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  24. acardnal says:

    Henry Edwards, the Solemn Pontifical Mass celebrated by +AB Wenski of Miami broadcast on earlier this year was awe-fully good, too!

  25. ppb says:

    I received my first issue and am very impressed. I showed it to several other people at our EF Mass. I’m looking forward to having the excerpts from the Divine Office in future issues. I plan to use this at home for spiritual reading; when I go to Mass I will take my missal, but I can see this being a useful substitute for the missal in some circumstances. Many thanks and prayers for the folks at Laudamus Te.

  26. I just subscribed, based on this review. :)

  27. Bryan Boyle says:

    Henry Edwards: Dorothy Conway was the woman commentator….Jim Manfredonia the male voice you heard. Jim owns the local Catholic radio station (strangely enough, I was chief engineer of the station in a previous life for the station when it was a commercial outlet) WFJS-AM a few miles from the Chancellery.

    I congratulated them after the Mass for letting the MASS deliver its message without the chatty cathy commentary usually seen/heard on EWTN. It was glorious. That the bishop of Trenton (once the most conservative diocese in the US under +Bp George Ahr, but the two intervening prelates were decidedly more….um…loosey-goosey) who actively supports and encourages the spread of the EF is just one more brick being put back into the wall that was driven through.

    May God grant +O’Connell many more years to rebuild the Trenton diocese.

  28. joan ellen says:

    OrthodoxChick – “Both homes are beautiful and welcoming, but the EF is the home of my biological parents. It feels natural because it IS natural and I’ve been reunited with my roots. ”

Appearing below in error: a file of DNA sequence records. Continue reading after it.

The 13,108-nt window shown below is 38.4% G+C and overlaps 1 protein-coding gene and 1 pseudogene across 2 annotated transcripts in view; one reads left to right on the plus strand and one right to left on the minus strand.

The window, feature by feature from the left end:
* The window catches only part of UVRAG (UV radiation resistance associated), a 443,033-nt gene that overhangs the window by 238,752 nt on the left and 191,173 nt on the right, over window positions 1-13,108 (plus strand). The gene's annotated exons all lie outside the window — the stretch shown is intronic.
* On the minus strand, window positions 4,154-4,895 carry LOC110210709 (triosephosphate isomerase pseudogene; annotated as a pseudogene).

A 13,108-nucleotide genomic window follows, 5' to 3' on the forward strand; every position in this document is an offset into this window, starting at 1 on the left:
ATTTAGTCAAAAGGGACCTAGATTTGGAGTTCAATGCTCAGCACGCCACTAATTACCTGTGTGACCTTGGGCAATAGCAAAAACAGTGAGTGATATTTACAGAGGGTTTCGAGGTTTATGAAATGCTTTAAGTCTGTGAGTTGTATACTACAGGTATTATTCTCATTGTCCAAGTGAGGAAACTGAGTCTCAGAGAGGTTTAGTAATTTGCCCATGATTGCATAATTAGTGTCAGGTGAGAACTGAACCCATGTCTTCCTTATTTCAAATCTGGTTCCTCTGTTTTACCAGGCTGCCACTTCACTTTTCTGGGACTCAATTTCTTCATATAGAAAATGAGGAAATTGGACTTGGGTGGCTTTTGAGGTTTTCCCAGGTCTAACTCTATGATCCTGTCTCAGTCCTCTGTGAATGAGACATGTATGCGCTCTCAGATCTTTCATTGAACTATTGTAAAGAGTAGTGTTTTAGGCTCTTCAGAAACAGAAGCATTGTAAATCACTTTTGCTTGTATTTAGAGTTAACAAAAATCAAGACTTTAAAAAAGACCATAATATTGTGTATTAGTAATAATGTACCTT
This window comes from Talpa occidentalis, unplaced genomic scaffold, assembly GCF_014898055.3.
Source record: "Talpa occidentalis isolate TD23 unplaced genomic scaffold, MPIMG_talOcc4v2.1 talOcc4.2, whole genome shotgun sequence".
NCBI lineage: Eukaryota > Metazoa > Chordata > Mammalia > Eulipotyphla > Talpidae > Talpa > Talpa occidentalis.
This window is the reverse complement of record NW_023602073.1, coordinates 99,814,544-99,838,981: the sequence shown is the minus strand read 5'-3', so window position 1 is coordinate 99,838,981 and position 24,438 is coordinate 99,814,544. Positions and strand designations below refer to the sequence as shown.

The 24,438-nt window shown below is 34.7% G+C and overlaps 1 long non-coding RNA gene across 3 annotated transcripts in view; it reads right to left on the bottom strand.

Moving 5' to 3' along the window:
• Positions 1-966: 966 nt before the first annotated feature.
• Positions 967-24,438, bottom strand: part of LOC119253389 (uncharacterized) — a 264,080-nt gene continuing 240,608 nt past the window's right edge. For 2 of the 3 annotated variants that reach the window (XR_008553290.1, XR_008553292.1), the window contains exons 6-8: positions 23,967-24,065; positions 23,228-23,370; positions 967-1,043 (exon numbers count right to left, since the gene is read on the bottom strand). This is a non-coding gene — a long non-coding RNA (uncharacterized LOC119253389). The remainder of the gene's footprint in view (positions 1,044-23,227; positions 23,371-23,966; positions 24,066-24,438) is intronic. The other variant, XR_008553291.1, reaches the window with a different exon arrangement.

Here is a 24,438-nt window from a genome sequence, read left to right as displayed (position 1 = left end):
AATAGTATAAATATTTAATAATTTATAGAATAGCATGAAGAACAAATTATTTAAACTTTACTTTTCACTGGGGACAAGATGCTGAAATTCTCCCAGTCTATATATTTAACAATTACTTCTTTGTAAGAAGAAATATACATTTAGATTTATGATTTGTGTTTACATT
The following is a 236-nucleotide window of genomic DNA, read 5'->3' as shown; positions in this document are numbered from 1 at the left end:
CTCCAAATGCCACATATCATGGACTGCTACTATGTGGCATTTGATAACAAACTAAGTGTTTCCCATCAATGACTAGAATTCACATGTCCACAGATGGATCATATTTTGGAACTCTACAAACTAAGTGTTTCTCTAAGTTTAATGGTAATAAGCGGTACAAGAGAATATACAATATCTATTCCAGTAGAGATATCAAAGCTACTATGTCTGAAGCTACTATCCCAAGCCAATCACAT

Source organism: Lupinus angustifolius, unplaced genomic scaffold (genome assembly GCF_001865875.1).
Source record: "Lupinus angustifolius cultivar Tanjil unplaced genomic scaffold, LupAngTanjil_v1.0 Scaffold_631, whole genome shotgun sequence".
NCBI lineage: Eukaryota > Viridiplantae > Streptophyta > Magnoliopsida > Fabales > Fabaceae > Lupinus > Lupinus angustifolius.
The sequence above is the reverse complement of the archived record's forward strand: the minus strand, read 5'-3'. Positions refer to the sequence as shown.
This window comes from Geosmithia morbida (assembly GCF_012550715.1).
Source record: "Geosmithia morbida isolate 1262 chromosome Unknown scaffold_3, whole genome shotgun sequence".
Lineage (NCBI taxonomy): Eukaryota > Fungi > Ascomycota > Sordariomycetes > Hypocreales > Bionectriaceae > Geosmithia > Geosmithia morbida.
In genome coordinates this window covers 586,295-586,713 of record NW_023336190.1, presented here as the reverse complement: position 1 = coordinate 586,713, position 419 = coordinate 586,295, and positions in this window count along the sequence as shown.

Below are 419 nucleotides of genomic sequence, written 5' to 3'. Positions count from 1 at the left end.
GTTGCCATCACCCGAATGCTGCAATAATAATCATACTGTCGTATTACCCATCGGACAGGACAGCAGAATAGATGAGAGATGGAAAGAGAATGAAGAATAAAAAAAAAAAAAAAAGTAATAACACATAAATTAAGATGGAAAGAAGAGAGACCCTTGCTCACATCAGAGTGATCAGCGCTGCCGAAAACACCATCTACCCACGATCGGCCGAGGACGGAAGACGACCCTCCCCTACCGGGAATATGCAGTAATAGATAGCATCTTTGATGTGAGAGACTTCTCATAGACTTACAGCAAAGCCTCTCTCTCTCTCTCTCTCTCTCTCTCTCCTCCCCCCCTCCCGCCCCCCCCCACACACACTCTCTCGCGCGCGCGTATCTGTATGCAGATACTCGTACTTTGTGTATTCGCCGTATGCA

What a beautiful thing to say re: the OF and the EF.

    KAS – “I’d love a subscription but when would I get to use it at mass?” FWIW – I use my St. Andrew Missal at the OF Mass. It helps bring in the natural-ness of the EF as Orthodoxchick says. So, I plan to order the Laudamus Te and use it at both the EF and OF, or of course at home for spiritual reading.

    Henry Edwards – Thank you so very much for the link to: Those images are so uplifiting. Thanks.

  29. Therese says:

    Thanks again. We’re grateful for these encouraging comments. Subscriptions and donations are the lifeblood of Laudamus Te. We’re also aware that there’s more at stake here than a publication. Please, do tell your friends. We need your help, and what happens in the coming year will be critical to the magazine’s survival.

    I should add that one of the driving factors behind my involvement has everything to do with the difficulty in getting the Mass of the Ages in my area. We have faced active opposition at every turn in the road, but I firmly believe that God does not plow where He does not intend to go. At the present time we are allowed just one EF per month–a Low Mass on Mondays–and may advertise it in one parish bulletin only. It’s been pretty tough.

    I’m afraid I don’t have an easy formula for success: REFUSE TO TAKE NO FOR ANSWER.

  30. Elizabeth D says:

    I subscribed also to Laudamus te and it is an attractive publication, physically nice in the hand, and kind of a relief to me since my elderly Father Stedman “My Sunday Missal” is falling to bits. As nice as this or Magnificat is, the problem with all such disposable missals is what to do with the thing after its lifespan is up. I do not have ready access to a place to burn or bury. I subscribed to Laudamus te partly to help them get started but I will have to wait and see if I want to renew or if I would get a new hand missal.